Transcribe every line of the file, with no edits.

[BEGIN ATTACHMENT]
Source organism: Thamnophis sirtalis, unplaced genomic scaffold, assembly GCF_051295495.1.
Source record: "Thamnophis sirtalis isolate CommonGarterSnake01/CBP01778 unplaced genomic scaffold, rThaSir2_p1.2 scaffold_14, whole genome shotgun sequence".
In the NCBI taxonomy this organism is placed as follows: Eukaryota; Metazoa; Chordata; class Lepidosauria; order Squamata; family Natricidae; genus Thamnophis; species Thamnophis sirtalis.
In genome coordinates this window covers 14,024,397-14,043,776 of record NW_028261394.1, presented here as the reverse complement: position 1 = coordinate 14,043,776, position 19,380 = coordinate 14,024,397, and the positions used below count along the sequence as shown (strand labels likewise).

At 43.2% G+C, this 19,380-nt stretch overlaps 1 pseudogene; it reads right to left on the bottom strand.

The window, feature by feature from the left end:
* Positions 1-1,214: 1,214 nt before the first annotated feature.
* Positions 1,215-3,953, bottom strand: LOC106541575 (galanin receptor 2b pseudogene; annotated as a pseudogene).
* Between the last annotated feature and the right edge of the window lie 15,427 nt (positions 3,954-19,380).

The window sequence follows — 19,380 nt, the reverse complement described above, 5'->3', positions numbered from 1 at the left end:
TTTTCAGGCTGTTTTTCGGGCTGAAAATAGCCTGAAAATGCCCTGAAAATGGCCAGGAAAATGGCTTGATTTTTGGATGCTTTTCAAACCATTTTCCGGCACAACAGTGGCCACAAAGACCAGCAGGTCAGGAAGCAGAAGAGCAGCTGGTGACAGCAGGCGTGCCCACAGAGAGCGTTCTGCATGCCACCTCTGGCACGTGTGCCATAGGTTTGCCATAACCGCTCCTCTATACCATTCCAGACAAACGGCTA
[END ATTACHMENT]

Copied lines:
Source organism: Thamnophis sirtalis, unplaced genomic scaffold, assembly GCF_051295495.1.
Source record: "Thamnophis sirtalis isolate CommonGarterSnake01/CBP01778 unplaced genomic scaffold, rThaSir2_p1.2 scaffold_14, whole genome shotgun sequence".
In the NCBI taxonomy this organism is placed as follows: Eukaryota; Metazoa; Chordata; class Lepidosauria; order Squamata; family Natricidae; genus Thamnophis; species Thamnophis sirtalis.
In genome coordinates this window covers 14,024,397-14,043,776 of record NW_028261394.1, presented here as the reverse complement: position 1 = coordinate 14,043,776, position 19,380 = coordinate 14,024,397, and the positions used below count along the sequence as shown (strand labels likewise).

At 43.2% G+C, this 19,380-nt stretch overlaps 1 pseudogene; it reads right to left on the bottom strand.

The window, feature by feature from the left end:
* Positions 1-1,214: 1,214 nt before the first annotated feature.
* Positions 1,215-3,953, bottom strand: LOC106541575 (galanin receptor 2b pseudogene; annotated as a pseudogene).
* Between the last annotated feature and the right edge of the window lie 15,427 nt (positions 3,954-19,380).

The window sequence follows — 19,380 nt, the reverse complement described above, 5'->3', positions numbered from 1 at the left end:
TTTTCAGGCTGTTTTTCGGGCTGAAAATAGCCTGAAAATGCCCTGAAAATGGCCAGGAAAATGGCTTGATTTTTGGATGCTTTTCAAACCATTTTCCGGCACAACAGTGGCCACAAAGACCAGCAGGTCAGGAAGCAGAAGAGCAGCTGGTGACAGCAGGCGTGCCCACAGAGAGCGTTCTGCATGCCACCTCTGGCACGTGTGCCATAGGTTTGCCATAACCGCTCCTCTATACCATTCCAGACAAACGGCTA